BBC Springwatch

Wednesday, 7 May 2014

The citizen science toolbox – a practical guide how and when to use citizen science

In this guest blog CEH’s Dr Michael Pocock explains why he has helped develop a new guide to Choosing and Using Citizen Science.

Citizen science is accelerating in its popularity as an approach to undertake scientific research and monitoring and for people to engage with science. This popularity can mean that some people see citizen science as the answer to any and every question or goal. However, citizen science is not a single approach – it is a diversity of approaches. To put it another way, citizen science is not a multitool – it is a whole tool box of individual techniques and approaches.

The new guide to choosing and using citizen science
Citizen science is a tool box of approaches, and it is important for people to explore the range of approaches, in other words to work out which citizen science ‘tool’ they could use for the task in hand – or indeed whether citizen science is unsuitable. But how do people work through the maze of all the possible approaches, from long-term to short-term projects, working with schools, the media, naturalists or local communities, using smartphone apps or forms sent by post? Hopefully our Guide, published today, will help.

It was not only us who realised that there was this need to help people explore the utility of citizen science. There has been huge enthusiasm in the Scottish Environment Protection Agency (SEPA) about citizen science and so they commissioned us at CEH to produce a Guide to 'Choosing and Using Citizen Science', which is published today. Initially this was going to be a report for their own staff, but in talking to people about the project, we all quickly realised that many people outside of SEPA and CEH would really appreciate a user-friendly guide to the subject following from the enthusiasm for our Guide to Citizen Science  which presented best practice to running citizen science projects.

The central part of the guide is a handy flowchart helping people to explore citizen science options. This is backed up by thoughts on what needs to be considered before beginning a citizen science project. However, I think that the process of thinking carefully is far more important than the final answer from the flowchart – and I hope that those who use the guide will develop better thought-out citizen science projects. These will undoubtedly be more successful projects.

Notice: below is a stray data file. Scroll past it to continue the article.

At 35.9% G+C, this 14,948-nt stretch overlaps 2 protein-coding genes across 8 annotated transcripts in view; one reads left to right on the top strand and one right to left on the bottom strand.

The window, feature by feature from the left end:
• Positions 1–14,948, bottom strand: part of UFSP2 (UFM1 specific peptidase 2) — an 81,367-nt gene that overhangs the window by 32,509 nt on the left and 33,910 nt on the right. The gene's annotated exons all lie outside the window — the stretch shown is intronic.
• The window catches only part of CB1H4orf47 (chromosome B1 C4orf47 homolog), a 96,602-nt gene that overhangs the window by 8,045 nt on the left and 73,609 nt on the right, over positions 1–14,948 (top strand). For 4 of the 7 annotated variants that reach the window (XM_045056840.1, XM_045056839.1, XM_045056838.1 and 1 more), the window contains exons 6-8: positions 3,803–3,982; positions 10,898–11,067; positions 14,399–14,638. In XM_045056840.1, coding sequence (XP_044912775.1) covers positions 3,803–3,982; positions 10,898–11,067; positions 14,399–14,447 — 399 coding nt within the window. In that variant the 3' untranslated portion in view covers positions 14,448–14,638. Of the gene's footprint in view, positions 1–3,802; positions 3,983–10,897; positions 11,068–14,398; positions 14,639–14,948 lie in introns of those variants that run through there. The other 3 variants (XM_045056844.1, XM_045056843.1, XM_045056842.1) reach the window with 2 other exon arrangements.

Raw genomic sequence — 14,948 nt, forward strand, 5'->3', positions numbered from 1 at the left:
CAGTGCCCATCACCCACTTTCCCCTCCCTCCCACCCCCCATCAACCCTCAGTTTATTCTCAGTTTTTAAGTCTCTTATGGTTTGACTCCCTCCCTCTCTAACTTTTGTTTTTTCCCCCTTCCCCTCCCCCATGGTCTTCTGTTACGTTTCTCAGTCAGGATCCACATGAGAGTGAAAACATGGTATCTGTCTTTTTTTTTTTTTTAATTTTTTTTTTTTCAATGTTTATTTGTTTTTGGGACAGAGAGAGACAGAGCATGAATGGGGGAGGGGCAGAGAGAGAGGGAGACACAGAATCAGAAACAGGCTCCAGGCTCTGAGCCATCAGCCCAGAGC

The guide to Choosing and Using Citizen Science is backed up by a comprehensive report. Within the report we also produced some case studies for SEPA as to how citizen science could be applied to address the problem of locating river barriers (old weirs, and so on, which restrict the migration of salmon) and monitoring water quality at a local site (The Seven Lochs Wetland Park in Glasgow). It was challenging to consider the different citizen science approaches that could be used to address these questions – and the final decision as to whether and how to use citizen science will come down to people actually developing these projects!

Citizen science in action during a wildlife survey

So, if you are wondering if citizen science is for you, then we hope that this guide will help. But, if you have decided to start a citizen science project, what then? I’d recommend referring to our best practice Guide to Citizen Science which we published in 2012 and has received a superb response from people across the world. Volunteer involvement in science has been going on for such a long time (the Biological Records Centre celebrates its 50th anniversary this year!), so citizen science has a long, successful history and surely will have an even richer, more diverse future.


Dr Michael Pocock is an ecologist based in the Biological Records Centre at the Centre for Ecology & Hydrology. He leads several citizen science projects with the aim of collectively undertaking hypothesis-led research and is the co-leader of the long running Conker Tree Science project in which people are invited to help discover more about an invasive insect that is damaging horse-chestnut trees.

Michael is currently working on the Big Bumblebee Discovery, the first project in an exciting new programme, the Great EDF Energy experiment, a collaboration between the British Science Association and EDF Energy.

Additional information

CEH news story about the new guide and background research

Download the new guide

The Biological Records Centre - 50 years old in 2014